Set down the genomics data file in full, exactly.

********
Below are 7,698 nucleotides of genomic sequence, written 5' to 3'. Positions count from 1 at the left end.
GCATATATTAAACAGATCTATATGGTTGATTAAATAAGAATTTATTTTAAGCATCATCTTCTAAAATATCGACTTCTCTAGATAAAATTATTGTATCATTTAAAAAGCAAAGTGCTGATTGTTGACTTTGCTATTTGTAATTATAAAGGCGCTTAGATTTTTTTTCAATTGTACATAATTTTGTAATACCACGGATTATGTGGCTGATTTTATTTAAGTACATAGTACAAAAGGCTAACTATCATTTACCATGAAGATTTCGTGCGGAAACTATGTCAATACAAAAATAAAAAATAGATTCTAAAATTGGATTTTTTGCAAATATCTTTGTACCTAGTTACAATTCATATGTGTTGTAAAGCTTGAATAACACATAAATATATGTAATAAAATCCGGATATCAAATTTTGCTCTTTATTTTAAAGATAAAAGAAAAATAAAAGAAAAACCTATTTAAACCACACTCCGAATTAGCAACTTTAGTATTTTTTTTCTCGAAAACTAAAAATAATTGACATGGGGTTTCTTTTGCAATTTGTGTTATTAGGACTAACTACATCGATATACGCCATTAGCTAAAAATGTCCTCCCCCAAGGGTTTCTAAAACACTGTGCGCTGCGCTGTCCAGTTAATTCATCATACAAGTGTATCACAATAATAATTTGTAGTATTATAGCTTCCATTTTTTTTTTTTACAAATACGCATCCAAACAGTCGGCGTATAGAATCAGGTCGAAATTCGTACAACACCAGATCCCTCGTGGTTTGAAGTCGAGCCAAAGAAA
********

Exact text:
Below are 7,698 nucleotides of genomic sequence, written 5' to 3'. Positions count from 1 at the left end.
GCATATATTAAACAGATCTATATGGTTGATTAAATAAGAATTTATTTTAAGCATCATCTTCTAAAATATCGACTTCTCTAGATAAAATTATTGTATCATTTAAAAAGCAAAGTGCTGATTGTTGACTTTGCTATTTGTAATTATAAAGGCGCTTAGATTTTTTTTCAATTGTACATAATTTTGTAATACCACGGATTATGTGGCTGATTTTATTTAAGTACATAGTACAAAAGGCTAACTATCATTTACCATGAAGATTTCGTGCGGAAACTATGTCAATACAAAAATAAAAAATAGATTCTAAAATTGGATTTTTTGCAAATATCTTTGTACCTAGTTACAATTCATATGTGTTGTAAAGCTTGAATAACACATAAATATATGTAATAAAATCCGGATATCAAATTTTGCTCTTTATTTTAAAGATAAAAGAAAAATAAAAGAAAAACCTATTTAAACCACACTCCGAATTAGCAACTTTAGTATTTTTTTTCTCGAAAACTAAAAATAATTGACATGGGGTTTCTTTTGCAATTTGTGTTATTAGGACTAACTACATCGATATACGCCATTAGCTAAAAATGTCCTCCCCCAAGGGTTTCTAAAACACTGTGCGCTGCGCTGTCCAGTTAATTCATCATACAAGTGTATCACAATAATAATTTGTAGTATTATAGCTTCCATTTTTTTTTTTTACAAATACGCATCCAAACAGTCGGCGTATAGAATCAGGTCGAAATTCGTACAACACCAGATCCCTCGTGGTTTGAAGTCGAGCCAAAGAAA